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American diplomat participates in UN IDAHOBiT event

Courtney Nemroff: Coronavirus disproportionately impacts LGBTQ people

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Acting U.S. Representative to the U.N. Economic and Social Council Courtney Nemroff. (Photo via Twitter)

 

A U.S. diplomat on Monday acknowledged the coronavirus pandemic continues to have a disproportionate impact on LGBTQ people around the world.

“The COVID pandemic really highlights the challenges for the LGBTQ community,” said Acting U.S. Representative to the U.N. Economic and Social Council (ECOSOC) Courtney Nemroff during a virtual event organized by the U.N. LGBTI Core Group that commemorated the International Day Against Homophobia, Transphobia and Biphobia. “We are particularly concerned about the fear, the real fear of discrimination against members of the community when they try to seek basic health care services.”

Nemroff added the issue is “something of concern to the U.S. as well.”

OutRight Action International Executive Director Jessica Stern moderated the IDAHOBiT event in which Victor Madrigal-Borloz, the U.N.’s LGBTQ rights watchdog, and diplomats from Nepal and other countries around the world participated. Billie Bryan, president of Colours Cayman, an advocacy group in the Cayman Islands, and Khawla Bouaziz, secretary general of Mawjoudin, a Tunisian LGBTQ rights organization, also spoke.

 

The IDAHOBiT event took place hours after a Ugandan court ordered the release of 19 LGBTQ people who were arrested at a shelter in the country’s capital of Kampala on March 29 and charged with violating coronavirus-related social distancing rules.

Uganda is among the dozens of countries in which consensual same-sex sexual relations remain criminalized. Nemroff made a broad reference to a campaign led by acting national intelligence director Richard Grenell, who is also the U.S. ambassador to Germany, that encourages nations to legalize homosexuality.

“The United States has put a special accent this year on … amplifying our efforts on decriminalization and on equality,” said Nemroff.

IDAHOBiT, which was previously known as the International Day Against Homophobia, commemorates the World Health Organization’s decision to declassify homosexuality as a mental disorder. Neither the White House, nor the State Department publicly acknowledged IDAHOBiT, but the U.S. Mission to the U.N. and many American embassies around the world did.

“In recognition of the International Day Against Homophobia, Transphobia, and Biphobia, the United States Mission to the United Nations reaffirms its commitment to the principle that ‘the inherent dignity and … the equal and inalienable rights of all members of the human family is the foundation of freedom, justice and peace in the world,'” reads a statement the U.S. Mission to the U.N. issued on Sunday. “Under the Universal Declaration of Human Rights, it is the duty of every nation to protect and defend the human rights and fundamental freedoms of all people.”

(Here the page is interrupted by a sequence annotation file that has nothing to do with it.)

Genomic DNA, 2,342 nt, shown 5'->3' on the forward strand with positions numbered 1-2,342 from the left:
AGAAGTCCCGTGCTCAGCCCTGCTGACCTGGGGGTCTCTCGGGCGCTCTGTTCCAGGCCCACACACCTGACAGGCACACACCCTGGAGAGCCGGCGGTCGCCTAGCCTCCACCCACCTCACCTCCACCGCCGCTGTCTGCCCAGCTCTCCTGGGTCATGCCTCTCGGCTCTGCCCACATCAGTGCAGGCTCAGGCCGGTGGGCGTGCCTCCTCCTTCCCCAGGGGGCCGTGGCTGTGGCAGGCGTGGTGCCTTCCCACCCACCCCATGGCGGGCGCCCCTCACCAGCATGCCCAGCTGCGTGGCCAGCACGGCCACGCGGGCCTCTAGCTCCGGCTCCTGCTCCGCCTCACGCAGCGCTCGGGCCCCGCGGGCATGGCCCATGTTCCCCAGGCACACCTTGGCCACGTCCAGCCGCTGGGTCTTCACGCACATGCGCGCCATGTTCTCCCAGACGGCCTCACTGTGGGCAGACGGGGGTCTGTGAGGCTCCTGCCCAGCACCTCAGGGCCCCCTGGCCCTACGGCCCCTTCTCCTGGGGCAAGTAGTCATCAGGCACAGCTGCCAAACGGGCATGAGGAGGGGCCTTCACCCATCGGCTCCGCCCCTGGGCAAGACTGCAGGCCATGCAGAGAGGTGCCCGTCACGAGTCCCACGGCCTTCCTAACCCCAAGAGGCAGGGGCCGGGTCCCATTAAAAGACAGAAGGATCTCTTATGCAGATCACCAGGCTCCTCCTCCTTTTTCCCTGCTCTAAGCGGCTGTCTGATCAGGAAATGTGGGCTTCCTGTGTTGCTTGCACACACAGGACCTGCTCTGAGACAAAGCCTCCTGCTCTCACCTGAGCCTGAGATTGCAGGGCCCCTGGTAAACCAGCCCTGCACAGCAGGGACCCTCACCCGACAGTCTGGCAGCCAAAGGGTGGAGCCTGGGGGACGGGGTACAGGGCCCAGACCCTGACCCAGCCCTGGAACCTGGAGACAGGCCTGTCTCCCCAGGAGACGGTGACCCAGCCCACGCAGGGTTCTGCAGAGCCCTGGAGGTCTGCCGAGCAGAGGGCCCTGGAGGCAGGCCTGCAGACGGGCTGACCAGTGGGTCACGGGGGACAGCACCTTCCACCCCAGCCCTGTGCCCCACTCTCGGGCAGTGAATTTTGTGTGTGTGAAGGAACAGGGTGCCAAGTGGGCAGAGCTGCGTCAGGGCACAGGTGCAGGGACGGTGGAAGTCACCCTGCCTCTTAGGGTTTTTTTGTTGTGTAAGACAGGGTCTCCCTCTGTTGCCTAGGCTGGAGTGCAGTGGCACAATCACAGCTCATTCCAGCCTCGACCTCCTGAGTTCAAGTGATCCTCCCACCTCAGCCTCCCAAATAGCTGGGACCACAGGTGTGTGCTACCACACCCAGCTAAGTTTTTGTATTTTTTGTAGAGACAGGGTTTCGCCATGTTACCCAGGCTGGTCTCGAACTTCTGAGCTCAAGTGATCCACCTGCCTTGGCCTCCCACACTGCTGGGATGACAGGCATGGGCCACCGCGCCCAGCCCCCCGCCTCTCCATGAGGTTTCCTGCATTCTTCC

The U.S. Embassy in Spain on Sunday in a tweet said, “today and every day we affirm that human rights and fundamental freedoms are universal and that each person has the right to life, liberty and the pursuit of happiness.”

The U.S. Embassy in Kazakhstan in a statement it posted to its Twitter account said it “stands in solidarity with LGBTI Kazakhstanis and displays the rainbow flag today in recognition of this important day.”

The U.S. Embassy in Germany in a tweet noted consensual same-sex sexual relations remain criminalized in more than a third of the world’s countries.

This year’s IDAHOBiT commemorations took place against the backdrop of the pandemic that has killed more than 300,000 people around the world. They also coincide with continued criticism of the Trump administration’s domestic LGBTQ rights record and its overall foreign policy.

The U.S. is among the countries that are members of the U.N. LGBTI Core Group, which promotes LGBTQ rights at the U.N. The U.S. nevertheless did not sign the IDAHOBiT statement the group issued on Sunday.

“The Universal Declaration of Human Rights is clear: Human rights are universal and should apply equally to all people everywhere,” reads the statement. “Today and every day the UN LGBTI Core Group works to address the silence around the ongoing discrimination against LGBTI people globally.”

The statement further states the “ongoing public health crisis caused by the COVID-19 pandemic has presented unprecedented challenges that affect the global community as a whole but additionally have a particular and unique effect on those who face multiple and intersecting forms of discrimination, including LGBTI persons.”

“The COVID-19 pandemic has led to a human security crisis that is widespread in scope and impact, with survival, health, safety, economic security and human rights being endangered as a result. In order to truly address the impacts and consequences of the pandemic, the needs of those most vulnerable and most affected must be addressed,” it reads.

A State Department official on Tuesday told the Los Angeles Blade in response to its question about why the U.S. did not sign the U.N. LGBTI Core Group statement that American policy “on LGBTI human rights is focused on mitigating violence and the decriminalization of LGBTI conduct.” 

“The statements issued by the Core Group and the Equal (Rights) Coalition included broad language that went beyond the scope of the department’s policy mandate,” said the official. “The statements also go beyond settled U.S. law.”

The official did not further elaborate on how the statements “went beyond the scope of the department’s policy mandate” and “go beyond settled U.S. law.” The official did stress the U.S.’ “longstanding commitment to protecting the human rights and fundamental freedoms of all people, including LGBTI persons, is well-known” and “so too is its interest in ensuring that any statements it joins are consistent with U.S. law and policy.”

“In this case, a virtual abbreviated negotiation process for a lengthy statement made it preferable to release our own statement, which went up on the USUN Mission’s website and social media yesterday,” added the official.